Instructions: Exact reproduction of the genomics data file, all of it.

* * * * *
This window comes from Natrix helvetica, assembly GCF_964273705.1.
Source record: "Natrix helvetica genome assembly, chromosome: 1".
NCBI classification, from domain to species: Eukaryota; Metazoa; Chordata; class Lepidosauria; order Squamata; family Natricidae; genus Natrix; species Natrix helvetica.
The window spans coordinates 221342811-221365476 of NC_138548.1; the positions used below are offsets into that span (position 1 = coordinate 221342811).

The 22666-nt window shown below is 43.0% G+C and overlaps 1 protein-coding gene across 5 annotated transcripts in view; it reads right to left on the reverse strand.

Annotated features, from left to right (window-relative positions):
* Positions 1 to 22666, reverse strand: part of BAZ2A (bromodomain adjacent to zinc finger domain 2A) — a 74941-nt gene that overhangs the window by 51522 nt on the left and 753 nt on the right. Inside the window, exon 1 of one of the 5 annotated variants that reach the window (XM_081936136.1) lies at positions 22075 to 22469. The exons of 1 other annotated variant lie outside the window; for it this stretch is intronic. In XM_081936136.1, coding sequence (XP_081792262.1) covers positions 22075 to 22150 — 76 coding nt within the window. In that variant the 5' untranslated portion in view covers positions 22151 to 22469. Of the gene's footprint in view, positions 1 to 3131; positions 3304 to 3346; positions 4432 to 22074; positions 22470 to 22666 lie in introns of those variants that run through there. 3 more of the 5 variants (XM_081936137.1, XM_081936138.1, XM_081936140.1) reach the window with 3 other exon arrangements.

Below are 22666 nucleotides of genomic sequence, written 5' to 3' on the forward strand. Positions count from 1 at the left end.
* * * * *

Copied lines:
This window comes from Natrix helvetica, assembly GCF_964273705.1.
Source record: "Natrix helvetica genome assembly, chromosome: 1".
NCBI classification, from domain to species: Eukaryota; Metazoa; Chordata; class Lepidosauria; order Squamata; family Natricidae; genus Natrix; species Natrix helvetica.
The window spans coordinates 221342811-221365476 of NC_138548.1; the positions used below are offsets into that span (position 1 = coordinate 221342811).

The 22666-nt window shown below is 43.0% G+C and overlaps 1 protein-coding gene across 5 annotated transcripts in view; it reads right to left on the reverse strand.

Annotated features, from left to right (window-relative positions):
* Positions 1 to 22666, reverse strand: part of BAZ2A (bromodomain adjacent to zinc finger domain 2A) — a 74941-nt gene that overhangs the window by 51522 nt on the left and 753 nt on the right. Inside the window, exon 1 of one of the 5 annotated variants that reach the window (XM_081936136.1) lies at positions 22075 to 22469. The exons of 1 other annotated variant lie outside the window; for it this stretch is intronic. In XM_081936136.1, coding sequence (XP_081792262.1) covers positions 22075 to 22150 — 76 coding nt within the window. In that variant the 5' untranslated portion in view covers positions 22151 to 22469. Of the gene's footprint in view, positions 1 to 3131; positions 3304 to 3346; positions 4432 to 22074; positions 22470 to 22666 lie in introns of those variants that run through there. 3 more of the 5 variants (XM_081936137.1, XM_081936138.1, XM_081936140.1) reach the window with 3 other exon arrangements.

Below are 22666 nucleotides of genomic sequence, written 5' to 3' on the forward strand. Positions count from 1 at the left end.